He came, he shopped, he left within an hour.
That was two months ago.
But on Tuesday - after a two-day search of surveillance footage - video of alleged terror suspect Faisal Shahzad's March 8 visit to a northeast Pennsylvania fireworks store was turned over to federal authorities.
The video reportedly shows Shahzad purchasing at least some of the 152 M-88 firecrackers recovered from his explosives-rigged SUV last weekend in New York's Times Square.
"We feel that the information we have provided will help lead to a slam-dunk conviction," Bruce J. Zoldan, owner of Ohio-based Phantom Fireworks, said Wednesday in a telephone interview.
Phantom's store in Matamoras, along the upper Delaware River town where Pennsylvania, New Jersey, and New York converge, is where Shahzad allegedly went in search of fireworks that Monday in March.
The Matamoras location, along I-84, is the closest legal fireworks store to New York City, Zoldan said.
"He came in at approximately 12:30 and spent about 45 minutes shopping around," Zoldan said. "He seemed very calm. One of our sales clerks helped him select some items and the cashier checked him out. He was on his way."
For a would-be terrorist, though, it was a fool's errand, Zoldan said.
The M-88s, being consumer-grade fireworks the size of a thumb, pack only a fraction of the explosive power of the similar sized M-80s, which cannot be purchased legally by the public, he said. M-88s, he added, must be lit individually or they will not explode; lighting one will not make a string of others go off - as Shahzad presumably had intended in order to detonate containers of gasoline in the vehicle.
What might have been
"Had he been able to purchase M-80s illegally, the outcome in Times Square would have been catastrophic," Zoldan said. "Those are 1,000 times more powerful than what he bought in our store, and a bag of M-80s would mass-explode."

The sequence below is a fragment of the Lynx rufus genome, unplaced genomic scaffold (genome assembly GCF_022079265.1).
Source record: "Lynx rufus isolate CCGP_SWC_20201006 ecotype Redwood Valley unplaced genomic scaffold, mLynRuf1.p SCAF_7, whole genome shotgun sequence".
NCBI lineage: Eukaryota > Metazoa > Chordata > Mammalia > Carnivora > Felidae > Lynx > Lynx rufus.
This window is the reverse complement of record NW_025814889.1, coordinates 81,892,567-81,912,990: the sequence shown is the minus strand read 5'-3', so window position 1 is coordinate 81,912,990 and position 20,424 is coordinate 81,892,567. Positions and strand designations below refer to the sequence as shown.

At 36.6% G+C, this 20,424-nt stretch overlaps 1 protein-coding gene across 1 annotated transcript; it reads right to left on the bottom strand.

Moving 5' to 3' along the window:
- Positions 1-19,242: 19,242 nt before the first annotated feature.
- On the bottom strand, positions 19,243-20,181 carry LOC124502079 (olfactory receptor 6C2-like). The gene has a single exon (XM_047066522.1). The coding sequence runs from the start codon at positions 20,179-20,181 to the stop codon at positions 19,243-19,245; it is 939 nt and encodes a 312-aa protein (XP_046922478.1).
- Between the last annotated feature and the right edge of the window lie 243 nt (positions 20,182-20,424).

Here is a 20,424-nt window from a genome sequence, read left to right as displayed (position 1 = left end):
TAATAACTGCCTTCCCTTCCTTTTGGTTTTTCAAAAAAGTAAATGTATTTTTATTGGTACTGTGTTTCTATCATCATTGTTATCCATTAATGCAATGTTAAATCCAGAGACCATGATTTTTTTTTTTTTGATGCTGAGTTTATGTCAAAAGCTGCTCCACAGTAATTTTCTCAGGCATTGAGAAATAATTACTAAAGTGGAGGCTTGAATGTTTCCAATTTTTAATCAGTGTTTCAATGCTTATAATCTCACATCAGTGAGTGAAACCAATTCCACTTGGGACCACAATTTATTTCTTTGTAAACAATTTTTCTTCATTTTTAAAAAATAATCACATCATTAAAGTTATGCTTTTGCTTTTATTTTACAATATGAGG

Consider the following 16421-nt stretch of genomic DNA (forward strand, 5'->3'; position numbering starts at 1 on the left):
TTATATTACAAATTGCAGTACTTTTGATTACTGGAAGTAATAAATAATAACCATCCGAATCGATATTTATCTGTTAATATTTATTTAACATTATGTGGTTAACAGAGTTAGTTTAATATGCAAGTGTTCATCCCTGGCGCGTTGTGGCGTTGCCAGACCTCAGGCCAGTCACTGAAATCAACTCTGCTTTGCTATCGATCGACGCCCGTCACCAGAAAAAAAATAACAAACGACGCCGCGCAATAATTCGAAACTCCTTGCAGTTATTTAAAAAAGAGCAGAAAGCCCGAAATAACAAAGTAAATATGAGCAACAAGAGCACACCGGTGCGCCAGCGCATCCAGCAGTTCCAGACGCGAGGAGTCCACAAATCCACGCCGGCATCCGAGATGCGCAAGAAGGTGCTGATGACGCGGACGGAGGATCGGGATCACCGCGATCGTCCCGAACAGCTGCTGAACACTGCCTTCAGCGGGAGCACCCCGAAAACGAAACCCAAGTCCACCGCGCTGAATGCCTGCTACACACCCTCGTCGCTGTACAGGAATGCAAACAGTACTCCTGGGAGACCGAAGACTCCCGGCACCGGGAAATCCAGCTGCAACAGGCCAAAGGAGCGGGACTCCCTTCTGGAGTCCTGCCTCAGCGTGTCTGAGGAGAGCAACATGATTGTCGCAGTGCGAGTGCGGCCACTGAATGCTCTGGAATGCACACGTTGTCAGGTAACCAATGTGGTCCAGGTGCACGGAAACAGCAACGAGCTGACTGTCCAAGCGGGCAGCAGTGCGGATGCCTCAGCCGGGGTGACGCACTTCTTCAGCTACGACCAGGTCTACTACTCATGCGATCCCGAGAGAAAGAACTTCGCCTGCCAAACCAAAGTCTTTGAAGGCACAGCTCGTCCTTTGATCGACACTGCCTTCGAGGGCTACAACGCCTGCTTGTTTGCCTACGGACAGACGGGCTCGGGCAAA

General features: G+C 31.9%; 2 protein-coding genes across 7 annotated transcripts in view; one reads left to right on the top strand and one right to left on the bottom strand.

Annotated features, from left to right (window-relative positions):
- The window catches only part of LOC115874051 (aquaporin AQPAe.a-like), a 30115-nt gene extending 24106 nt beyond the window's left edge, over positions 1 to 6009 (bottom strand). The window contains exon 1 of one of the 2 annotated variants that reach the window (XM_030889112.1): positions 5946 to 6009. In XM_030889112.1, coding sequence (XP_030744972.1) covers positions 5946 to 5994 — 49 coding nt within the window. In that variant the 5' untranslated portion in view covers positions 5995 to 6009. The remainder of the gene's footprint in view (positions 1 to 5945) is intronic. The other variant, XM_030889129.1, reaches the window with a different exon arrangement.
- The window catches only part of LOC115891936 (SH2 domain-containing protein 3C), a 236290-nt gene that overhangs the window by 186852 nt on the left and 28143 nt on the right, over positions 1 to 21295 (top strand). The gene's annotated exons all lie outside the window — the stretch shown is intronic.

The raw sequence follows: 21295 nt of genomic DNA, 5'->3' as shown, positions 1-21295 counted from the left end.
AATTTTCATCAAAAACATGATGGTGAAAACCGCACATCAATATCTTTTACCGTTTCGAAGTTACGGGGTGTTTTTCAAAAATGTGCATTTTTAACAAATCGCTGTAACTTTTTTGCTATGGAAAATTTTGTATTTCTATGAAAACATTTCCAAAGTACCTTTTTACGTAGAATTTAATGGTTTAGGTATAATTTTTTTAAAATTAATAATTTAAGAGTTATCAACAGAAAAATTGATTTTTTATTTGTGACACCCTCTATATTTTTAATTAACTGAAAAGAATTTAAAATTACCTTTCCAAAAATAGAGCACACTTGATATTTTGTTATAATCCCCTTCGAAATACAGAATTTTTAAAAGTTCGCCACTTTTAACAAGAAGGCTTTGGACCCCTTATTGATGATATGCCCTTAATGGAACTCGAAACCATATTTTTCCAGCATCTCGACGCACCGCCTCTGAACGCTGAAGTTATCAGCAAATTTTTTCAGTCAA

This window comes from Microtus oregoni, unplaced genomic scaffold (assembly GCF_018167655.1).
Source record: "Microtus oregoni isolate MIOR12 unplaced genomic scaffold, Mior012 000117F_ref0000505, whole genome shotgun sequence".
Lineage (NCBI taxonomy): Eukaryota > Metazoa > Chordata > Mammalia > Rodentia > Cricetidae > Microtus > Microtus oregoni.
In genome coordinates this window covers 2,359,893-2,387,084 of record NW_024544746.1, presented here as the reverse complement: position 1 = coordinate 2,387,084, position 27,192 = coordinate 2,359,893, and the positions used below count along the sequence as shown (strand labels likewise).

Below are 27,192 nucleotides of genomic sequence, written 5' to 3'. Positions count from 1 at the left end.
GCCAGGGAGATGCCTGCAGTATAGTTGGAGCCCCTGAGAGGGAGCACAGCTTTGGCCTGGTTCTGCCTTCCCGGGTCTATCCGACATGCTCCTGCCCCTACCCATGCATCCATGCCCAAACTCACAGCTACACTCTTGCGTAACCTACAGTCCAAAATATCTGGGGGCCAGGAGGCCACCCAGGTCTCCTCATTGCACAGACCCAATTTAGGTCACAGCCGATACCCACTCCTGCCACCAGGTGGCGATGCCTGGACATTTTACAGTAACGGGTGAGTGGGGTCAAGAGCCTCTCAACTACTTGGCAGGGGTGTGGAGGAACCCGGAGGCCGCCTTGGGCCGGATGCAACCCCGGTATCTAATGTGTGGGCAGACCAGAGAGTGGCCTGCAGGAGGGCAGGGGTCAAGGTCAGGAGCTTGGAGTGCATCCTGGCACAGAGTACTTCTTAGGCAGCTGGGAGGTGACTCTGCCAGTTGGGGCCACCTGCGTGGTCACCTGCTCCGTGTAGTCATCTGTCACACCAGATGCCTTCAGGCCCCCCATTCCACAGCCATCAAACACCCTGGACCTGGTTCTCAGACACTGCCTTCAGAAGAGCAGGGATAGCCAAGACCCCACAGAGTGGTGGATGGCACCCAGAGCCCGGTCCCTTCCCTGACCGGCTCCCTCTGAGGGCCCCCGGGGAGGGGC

Zoldan, of Youngstown, Ohio, first heard of the botched bombing Saturday night while driving home from the Kentucky Derby.
"My gut told me that he could have been using our products, because of the stores we have on the Pennsylvania border," he said.
The next day, when Zoldan heard that the fireworks in the Times Square SUV were a brand sold by Phantom, he contacted the company's security chief, a former FBI agent, who in turn notified federal investigators.
As authorities focused on Shahzad as a suspect, they searched for his name in Phantom's mandatory customer-registration database. It appeared that he had inverted his name when signing the form, listing himself March 8 as Shahzad Faisal.
A search began for footage of his visit that day.
Luckily for investigators, spring is a slow season for fireworks stores.
Phantom's surveillance cameras are motion-activated, Zoldan said, and delete old footage as they fill up. The relative lack of business enabled the searchers to have video spanning 75 days still on hand.
"That is unusual," he said. "If we had been into our busy season of May and June, that wouldn't have happened."
On Tuesday, a "very clear video" of Shahzad was located, Zoldan said. FBI officials have asked Phantom not to make it public.
With records of Shahzad's purchase now in federal hands, Zoldan said he was not sure how many M-88s Shahzad bought. They are sold in boxes of 36 or 72, "and our stores are always buy one, get one free," he said. "If he bought a 72 box, he would have had at least 144."
'We are sad'
A federal criminal complaint says that 152 of the firecrackers were found in Shahzad's Nissan Pathfinder, along with alarm clocks connected to wires, containers of gasoline and propane, and bags of fertilizer.
Court records in New York also show that Shahzad had used a prepaid cell phone to call a Pennsylvania fireworks store April 25.
Zoldan said he did not know whether that call had gone to one of his stores.
"We are sad," he said, "that a product made to celebrate America's birthday was used to try to create the opposite effect."